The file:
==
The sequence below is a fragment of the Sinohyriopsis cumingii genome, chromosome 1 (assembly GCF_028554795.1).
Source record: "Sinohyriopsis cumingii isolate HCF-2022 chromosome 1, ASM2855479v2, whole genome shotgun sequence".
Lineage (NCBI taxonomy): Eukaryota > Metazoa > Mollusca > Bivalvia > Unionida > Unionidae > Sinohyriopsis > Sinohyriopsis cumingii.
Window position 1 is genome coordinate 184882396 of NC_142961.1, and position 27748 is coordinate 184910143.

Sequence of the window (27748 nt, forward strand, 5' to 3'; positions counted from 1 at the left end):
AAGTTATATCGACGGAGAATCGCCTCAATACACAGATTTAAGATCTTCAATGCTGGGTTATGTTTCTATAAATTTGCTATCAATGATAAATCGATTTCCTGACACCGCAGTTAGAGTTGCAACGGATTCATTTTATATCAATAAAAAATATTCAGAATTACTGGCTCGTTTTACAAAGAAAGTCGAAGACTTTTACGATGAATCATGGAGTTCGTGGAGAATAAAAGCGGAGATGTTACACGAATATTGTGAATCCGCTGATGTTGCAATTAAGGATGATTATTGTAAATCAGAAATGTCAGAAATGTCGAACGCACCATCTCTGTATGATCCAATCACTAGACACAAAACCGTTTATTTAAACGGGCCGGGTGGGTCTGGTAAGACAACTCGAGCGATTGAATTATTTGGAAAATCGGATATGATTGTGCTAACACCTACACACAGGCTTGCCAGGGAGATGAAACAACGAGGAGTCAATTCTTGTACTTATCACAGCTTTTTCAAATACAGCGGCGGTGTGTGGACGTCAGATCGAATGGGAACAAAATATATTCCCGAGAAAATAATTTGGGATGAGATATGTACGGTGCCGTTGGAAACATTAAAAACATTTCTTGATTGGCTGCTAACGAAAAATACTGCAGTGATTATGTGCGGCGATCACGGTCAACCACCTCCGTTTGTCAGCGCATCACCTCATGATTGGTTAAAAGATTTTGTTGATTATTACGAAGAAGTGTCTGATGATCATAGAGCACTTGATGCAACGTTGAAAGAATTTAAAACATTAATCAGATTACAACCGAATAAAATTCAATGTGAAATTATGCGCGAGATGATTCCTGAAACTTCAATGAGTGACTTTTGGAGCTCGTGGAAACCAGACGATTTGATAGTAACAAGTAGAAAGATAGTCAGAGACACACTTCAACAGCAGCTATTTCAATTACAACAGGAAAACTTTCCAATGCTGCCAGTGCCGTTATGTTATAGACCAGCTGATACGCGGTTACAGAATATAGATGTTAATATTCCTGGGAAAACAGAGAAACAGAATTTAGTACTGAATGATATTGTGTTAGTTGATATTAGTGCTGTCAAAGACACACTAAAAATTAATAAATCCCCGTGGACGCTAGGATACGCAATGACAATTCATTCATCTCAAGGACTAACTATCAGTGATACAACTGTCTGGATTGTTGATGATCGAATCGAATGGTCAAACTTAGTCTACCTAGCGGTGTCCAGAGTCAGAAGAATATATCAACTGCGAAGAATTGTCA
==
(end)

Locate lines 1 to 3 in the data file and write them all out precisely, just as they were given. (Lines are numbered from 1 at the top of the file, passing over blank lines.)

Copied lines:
The sequence below is a fragment of the Sinohyriopsis cumingii genome, chromosome 1 (assembly GCF_028554795.1).
Source record: "Sinohyriopsis cumingii isolate HCF-2022 chromosome 1, ASM2855479v2, whole genome shotgun sequence".
Lineage (NCBI taxonomy): Eukaryota > Metazoa > Mollusca > Bivalvia > Unionida > Unionidae > Sinohyriopsis > Sinohyriopsis cumingii.